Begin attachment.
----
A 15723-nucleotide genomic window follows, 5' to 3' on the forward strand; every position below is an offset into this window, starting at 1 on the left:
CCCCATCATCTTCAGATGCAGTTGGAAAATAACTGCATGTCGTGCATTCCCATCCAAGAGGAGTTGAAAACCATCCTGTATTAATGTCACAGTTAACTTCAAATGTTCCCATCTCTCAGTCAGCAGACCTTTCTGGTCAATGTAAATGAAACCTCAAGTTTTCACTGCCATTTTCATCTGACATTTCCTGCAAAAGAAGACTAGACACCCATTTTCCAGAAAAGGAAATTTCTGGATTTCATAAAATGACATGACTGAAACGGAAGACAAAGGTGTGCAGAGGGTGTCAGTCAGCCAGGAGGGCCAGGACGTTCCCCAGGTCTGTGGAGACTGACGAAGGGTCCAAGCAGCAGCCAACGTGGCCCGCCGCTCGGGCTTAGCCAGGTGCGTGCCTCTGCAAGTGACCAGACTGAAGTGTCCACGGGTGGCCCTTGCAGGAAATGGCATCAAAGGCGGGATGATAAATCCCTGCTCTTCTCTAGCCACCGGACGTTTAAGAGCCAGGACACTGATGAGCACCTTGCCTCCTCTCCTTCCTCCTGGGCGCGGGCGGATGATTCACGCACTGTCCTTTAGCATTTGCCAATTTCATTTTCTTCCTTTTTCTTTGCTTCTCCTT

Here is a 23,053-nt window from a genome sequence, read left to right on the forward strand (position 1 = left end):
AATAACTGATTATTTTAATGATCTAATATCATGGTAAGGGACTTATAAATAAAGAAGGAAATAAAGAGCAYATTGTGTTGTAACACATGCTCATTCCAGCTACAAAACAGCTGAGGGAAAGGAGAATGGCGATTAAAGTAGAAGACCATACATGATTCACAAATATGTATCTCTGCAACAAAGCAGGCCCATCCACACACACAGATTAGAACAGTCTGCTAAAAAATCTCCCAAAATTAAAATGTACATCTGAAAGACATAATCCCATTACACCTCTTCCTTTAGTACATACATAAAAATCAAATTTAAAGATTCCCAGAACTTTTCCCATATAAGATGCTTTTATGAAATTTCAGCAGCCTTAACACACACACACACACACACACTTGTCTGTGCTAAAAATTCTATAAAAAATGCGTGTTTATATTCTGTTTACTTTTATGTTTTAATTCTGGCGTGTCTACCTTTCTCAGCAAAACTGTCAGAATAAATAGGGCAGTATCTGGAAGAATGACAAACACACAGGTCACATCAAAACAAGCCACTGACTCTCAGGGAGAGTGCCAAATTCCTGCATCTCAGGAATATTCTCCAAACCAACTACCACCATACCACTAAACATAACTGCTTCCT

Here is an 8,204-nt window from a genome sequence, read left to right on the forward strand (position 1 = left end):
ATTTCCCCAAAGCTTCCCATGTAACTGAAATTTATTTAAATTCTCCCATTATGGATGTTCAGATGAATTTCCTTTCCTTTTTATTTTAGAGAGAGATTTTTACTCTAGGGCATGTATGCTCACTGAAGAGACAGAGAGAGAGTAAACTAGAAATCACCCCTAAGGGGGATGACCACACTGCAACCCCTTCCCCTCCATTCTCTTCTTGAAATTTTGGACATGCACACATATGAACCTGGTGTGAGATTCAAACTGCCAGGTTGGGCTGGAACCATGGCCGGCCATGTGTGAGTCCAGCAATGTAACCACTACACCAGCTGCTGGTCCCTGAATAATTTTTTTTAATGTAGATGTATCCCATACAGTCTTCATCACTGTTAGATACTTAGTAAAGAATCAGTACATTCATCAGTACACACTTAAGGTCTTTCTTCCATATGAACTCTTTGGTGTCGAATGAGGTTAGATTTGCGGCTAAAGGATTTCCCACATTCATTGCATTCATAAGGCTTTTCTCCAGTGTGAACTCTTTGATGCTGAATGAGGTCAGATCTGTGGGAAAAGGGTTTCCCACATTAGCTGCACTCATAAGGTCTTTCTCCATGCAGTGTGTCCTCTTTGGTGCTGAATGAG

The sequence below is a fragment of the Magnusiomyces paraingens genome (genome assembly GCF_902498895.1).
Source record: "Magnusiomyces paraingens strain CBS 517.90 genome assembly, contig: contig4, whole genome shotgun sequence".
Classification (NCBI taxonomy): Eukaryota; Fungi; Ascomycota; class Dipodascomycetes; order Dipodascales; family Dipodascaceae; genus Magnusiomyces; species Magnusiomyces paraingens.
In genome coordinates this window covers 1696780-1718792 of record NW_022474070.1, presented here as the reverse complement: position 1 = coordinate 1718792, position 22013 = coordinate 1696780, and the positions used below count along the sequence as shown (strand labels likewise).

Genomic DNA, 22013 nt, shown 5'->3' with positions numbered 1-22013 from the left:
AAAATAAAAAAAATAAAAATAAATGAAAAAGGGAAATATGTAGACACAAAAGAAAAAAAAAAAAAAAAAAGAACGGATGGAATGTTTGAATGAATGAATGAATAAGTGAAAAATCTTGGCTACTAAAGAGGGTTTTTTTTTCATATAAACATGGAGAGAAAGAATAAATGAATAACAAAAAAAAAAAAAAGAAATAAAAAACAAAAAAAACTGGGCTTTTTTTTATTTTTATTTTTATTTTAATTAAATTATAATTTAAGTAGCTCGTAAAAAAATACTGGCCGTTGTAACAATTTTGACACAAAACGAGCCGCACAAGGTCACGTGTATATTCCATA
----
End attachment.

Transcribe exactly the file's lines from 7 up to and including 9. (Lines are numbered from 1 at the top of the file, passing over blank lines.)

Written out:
The sequence below is a fragment of the Magnusiomyces paraingens genome (genome assembly GCF_902498895.1).
Source record: "Magnusiomyces paraingens strain CBS 517.90 genome assembly, contig: contig4, whole genome shotgun sequence".
Classification (NCBI taxonomy): Eukaryota; Fungi; Ascomycota; class Dipodascomycetes; order Dipodascales; family Dipodascaceae; genus Magnusiomyces; species Magnusiomyces paraingens.